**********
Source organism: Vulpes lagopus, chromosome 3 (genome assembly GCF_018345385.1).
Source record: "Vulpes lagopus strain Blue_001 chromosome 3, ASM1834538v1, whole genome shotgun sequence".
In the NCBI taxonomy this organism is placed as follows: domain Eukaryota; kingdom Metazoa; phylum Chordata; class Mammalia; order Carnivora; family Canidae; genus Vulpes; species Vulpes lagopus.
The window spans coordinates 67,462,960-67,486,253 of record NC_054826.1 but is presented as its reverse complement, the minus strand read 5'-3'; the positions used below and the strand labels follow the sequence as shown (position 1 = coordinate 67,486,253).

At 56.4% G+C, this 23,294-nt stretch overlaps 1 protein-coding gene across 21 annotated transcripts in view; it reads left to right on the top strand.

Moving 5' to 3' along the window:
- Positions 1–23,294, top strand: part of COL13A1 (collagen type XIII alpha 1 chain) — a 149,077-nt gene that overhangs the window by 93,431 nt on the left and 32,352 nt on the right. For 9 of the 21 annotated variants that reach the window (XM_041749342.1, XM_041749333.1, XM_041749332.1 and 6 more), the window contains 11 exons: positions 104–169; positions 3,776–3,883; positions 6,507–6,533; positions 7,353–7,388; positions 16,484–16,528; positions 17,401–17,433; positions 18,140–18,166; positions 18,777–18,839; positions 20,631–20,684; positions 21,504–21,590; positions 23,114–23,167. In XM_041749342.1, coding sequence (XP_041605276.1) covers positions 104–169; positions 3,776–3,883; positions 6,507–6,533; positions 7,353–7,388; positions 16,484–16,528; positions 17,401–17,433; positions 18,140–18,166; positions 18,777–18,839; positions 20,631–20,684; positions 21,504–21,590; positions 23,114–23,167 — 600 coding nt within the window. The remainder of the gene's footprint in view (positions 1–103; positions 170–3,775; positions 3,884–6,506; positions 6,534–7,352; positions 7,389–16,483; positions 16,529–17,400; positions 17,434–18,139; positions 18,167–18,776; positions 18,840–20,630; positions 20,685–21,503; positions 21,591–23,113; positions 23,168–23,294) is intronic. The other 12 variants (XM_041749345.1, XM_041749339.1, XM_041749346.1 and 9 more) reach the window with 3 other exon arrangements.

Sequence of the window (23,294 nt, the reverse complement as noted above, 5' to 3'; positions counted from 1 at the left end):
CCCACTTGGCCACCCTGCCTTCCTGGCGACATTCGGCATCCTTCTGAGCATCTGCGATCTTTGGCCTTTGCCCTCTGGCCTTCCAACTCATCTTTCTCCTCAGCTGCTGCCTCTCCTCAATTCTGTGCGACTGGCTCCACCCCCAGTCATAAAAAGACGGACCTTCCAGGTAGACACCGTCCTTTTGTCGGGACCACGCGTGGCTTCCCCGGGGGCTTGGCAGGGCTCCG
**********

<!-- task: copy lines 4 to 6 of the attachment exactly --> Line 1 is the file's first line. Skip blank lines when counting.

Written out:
The window spans coordinates 67,462,960-67,486,253 of record NC_054826.1 but is presented as its reverse complement, the minus strand read 5'-3'; the positions used below and the strand labels follow the sequence as shown (position 1 = coordinate 67,486,253).

At 56.4% G+C, this 23,294-nt stretch overlaps 1 protein-coding gene across 21 annotated transcripts in view; it reads left to right on the top strand.

Moving 5' to 3' along the window: